Sequencing through the available machine states for a particular subpath, the operator sees the upper display 12 remain fixed showing the higher category identifier, while the lower category labels change in the lower display 14. Upon selecting a lower category, the lower category label moves from the lower display 14 to the upper display 12 where it becomes the higher category identifier. The label of the first subset point of the new subpath appears in the lower display 14. Upon reaching a lowest category, the machine state label for that lowest category appears in the upper display 12, and a value appears in the lower display 14.
The selecting of a particular value for use in a set up is accomplished by passing through the appropriate higher categories until the lowest level subpath for the subject is reached. At the lowest level of subpath, e.g. subpath 503, as shown in FIG. 3, the subpath parallels the main path. Use of the ACK key appears to be equivalent to use of the down arrow key. Where the elements of such a lowest level subpath, e.g. 503, correspond to items in a list, an element may be selected by using the down arrow key, and up arrow key to locate the list item desired. Subsequently, using only the ACK key to exit from the subpath, causes the list item to be selected. Similarly, if a numeric value is to be set, the user at the lowest subpath level may locate the value category, then use the up arrow and down arrow keys to scroll the numeric value to the desired point, and then set that desired value by using the ACK key to leave the subpath.
The sequence of presentation along the main path is variable according to the selections made in the configure mode. In configured mode, each time the ACK key is pressed, the identified state is acknowledged to be the one to be used by the controller, and that state is then made the first one along the subpath for that category. Thus, as selections are made, a memory of those options is retained. Subsequently, as the user tracks through the network reading the machine states, each time a level is entered, the previously selected item for that group is the first to appear. The operator may then use the ACK key to read in order the selected categories, and sub categories, and bypass at each level all the unselected values.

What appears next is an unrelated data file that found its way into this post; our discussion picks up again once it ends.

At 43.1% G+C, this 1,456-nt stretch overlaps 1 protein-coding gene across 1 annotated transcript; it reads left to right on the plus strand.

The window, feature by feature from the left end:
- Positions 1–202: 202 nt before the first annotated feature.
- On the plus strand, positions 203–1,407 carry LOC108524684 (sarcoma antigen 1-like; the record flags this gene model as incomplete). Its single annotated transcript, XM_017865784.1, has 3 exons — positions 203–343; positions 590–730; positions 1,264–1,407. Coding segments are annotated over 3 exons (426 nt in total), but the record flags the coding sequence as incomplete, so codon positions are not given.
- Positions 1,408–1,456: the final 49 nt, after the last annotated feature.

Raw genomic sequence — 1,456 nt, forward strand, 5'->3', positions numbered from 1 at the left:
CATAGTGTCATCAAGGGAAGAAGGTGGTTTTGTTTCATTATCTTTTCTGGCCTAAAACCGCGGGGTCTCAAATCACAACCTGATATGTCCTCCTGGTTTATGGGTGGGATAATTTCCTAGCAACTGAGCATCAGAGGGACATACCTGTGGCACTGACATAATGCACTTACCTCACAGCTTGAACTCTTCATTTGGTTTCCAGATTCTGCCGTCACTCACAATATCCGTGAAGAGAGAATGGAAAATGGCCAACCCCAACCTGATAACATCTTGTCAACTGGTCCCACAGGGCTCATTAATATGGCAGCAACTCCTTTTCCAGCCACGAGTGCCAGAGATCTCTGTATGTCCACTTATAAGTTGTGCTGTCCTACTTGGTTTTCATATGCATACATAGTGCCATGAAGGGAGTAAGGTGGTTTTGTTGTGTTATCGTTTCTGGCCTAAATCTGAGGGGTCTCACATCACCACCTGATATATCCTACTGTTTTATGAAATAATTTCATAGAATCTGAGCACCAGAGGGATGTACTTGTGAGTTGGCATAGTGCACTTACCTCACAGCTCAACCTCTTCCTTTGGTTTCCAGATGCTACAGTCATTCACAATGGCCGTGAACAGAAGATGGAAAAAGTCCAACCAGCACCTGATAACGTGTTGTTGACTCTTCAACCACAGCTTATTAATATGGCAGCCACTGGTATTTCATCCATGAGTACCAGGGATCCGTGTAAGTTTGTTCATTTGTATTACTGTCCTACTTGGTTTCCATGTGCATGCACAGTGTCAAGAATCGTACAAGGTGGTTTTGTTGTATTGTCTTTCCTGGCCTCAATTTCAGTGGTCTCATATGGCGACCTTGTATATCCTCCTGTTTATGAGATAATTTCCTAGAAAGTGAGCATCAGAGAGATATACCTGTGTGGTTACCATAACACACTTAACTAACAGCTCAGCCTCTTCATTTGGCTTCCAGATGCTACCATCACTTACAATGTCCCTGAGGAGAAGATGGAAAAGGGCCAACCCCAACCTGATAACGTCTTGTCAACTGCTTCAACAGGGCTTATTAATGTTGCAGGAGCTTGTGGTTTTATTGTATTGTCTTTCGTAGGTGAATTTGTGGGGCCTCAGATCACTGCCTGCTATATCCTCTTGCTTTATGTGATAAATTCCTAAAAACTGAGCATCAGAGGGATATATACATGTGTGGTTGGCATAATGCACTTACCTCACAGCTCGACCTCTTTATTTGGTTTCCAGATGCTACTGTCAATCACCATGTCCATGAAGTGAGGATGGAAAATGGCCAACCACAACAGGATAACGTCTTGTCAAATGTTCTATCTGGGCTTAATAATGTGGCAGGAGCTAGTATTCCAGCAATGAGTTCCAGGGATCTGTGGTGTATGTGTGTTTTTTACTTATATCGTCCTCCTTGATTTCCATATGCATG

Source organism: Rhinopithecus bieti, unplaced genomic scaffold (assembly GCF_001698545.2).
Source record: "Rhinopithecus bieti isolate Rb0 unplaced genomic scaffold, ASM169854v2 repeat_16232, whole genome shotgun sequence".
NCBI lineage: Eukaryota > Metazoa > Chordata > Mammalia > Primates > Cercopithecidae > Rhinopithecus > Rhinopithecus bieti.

An initial configuration is provided in the original manufacture setting of the controller. Where the original configuration is to be changed, the configuration mode is entered by appropriate selection of the locating keys. Since processing and output during the selection of configuration parameters would cause confused results, the controller outputs are temporarily held constant during reconfiguration and algorithmic processing is suspended.
Once in the configuration mode, the ACK, SEL, up arrow and down arrow keys operate as previously described with the important difference that order of presentation along the paths and subpaths may be altered. From the initial configuration, successive use of the ACK key tracks down the original configuration, and inversely successive use of the SEL key tracks up the original configuration. Use of the up arrow and down arrow keys tracks through configuration options available along the current subpath, but not selected for the current configuration. Use of the ACK key after use of the up arrow or down arrow keys has repositioned the current configuration option along the subpath and causes that option to become the configured one. Simultaneously, the first element along the current subpath is redefined as the newly acknowledged configuration state. In this way, the operator selects a configuration option by acknowledging (ACK) it and moving down to a new category. The selected option replaced the original configuration. Subsequently tracking through the configuration the newly acknowledged machine state appears in sequence as the first element along its subpath, and that configuration selection becomes operative in the controller. The SEL key operates normally by returning the display to the start of the SEL key returns up through the previously configured machine states.